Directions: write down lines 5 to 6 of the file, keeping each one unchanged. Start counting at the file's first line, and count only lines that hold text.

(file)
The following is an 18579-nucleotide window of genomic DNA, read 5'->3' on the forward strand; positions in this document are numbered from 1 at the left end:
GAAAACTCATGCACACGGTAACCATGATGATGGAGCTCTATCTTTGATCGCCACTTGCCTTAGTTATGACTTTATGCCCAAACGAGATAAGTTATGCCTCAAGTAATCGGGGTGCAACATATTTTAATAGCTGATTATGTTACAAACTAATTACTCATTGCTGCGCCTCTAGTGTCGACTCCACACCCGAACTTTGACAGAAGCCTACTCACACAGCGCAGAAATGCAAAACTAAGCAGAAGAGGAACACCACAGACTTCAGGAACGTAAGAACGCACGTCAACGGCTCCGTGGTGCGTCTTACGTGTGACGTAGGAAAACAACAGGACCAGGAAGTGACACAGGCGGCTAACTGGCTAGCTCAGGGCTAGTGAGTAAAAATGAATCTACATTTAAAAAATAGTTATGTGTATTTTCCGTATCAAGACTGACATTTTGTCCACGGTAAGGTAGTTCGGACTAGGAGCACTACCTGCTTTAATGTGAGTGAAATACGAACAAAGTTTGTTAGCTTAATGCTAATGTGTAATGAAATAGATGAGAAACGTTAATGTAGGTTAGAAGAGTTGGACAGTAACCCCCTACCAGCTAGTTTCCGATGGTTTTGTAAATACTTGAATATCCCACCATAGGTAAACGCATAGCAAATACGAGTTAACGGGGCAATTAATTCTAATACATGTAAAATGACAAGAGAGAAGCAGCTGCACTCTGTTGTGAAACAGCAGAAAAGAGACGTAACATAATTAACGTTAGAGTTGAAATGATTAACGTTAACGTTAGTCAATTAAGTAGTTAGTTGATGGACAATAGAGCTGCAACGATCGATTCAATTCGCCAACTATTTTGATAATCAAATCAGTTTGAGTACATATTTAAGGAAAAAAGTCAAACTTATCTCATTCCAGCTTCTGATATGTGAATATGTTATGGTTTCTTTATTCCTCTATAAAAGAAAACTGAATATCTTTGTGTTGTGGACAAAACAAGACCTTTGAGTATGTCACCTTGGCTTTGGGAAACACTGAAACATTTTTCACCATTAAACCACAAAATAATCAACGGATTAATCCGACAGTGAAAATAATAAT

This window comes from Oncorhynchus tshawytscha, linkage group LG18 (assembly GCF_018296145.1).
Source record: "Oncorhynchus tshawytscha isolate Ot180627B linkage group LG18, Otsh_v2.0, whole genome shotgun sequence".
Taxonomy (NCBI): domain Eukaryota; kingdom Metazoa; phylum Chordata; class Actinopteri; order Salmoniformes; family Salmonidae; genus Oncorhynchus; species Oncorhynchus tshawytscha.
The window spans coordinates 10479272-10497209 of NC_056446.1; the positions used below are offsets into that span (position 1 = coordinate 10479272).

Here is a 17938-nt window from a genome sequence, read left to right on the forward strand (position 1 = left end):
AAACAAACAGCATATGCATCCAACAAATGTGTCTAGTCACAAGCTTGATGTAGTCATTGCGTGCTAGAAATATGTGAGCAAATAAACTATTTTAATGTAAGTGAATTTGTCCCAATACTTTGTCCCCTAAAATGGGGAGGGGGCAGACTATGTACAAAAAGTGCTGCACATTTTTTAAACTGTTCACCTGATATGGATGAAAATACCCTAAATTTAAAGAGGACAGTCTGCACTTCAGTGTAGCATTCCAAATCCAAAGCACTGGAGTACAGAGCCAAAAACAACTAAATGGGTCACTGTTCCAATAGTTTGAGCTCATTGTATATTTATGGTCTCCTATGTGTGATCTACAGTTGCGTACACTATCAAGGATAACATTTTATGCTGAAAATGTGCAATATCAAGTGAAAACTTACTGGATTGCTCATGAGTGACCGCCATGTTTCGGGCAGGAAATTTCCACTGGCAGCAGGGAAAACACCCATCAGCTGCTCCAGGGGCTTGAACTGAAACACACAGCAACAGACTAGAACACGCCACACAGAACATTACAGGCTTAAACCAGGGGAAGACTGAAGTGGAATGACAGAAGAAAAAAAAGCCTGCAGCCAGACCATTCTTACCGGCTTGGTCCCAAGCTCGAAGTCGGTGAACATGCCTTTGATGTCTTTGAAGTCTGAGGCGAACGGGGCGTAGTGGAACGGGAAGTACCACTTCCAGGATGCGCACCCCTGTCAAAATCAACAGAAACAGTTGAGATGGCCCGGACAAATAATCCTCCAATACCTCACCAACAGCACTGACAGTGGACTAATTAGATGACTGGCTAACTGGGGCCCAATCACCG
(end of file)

Taxonomy (NCBI): domain Eukaryota; kingdom Metazoa; phylum Chordata; class Actinopteri; order Salmoniformes; family Salmonidae; genus Oncorhynchus; species Oncorhynchus tshawytscha.
The window spans coordinates 10479272-10497209 of NC_056446.1; the positions used below are offsets into that span (position 1 = coordinate 10479272).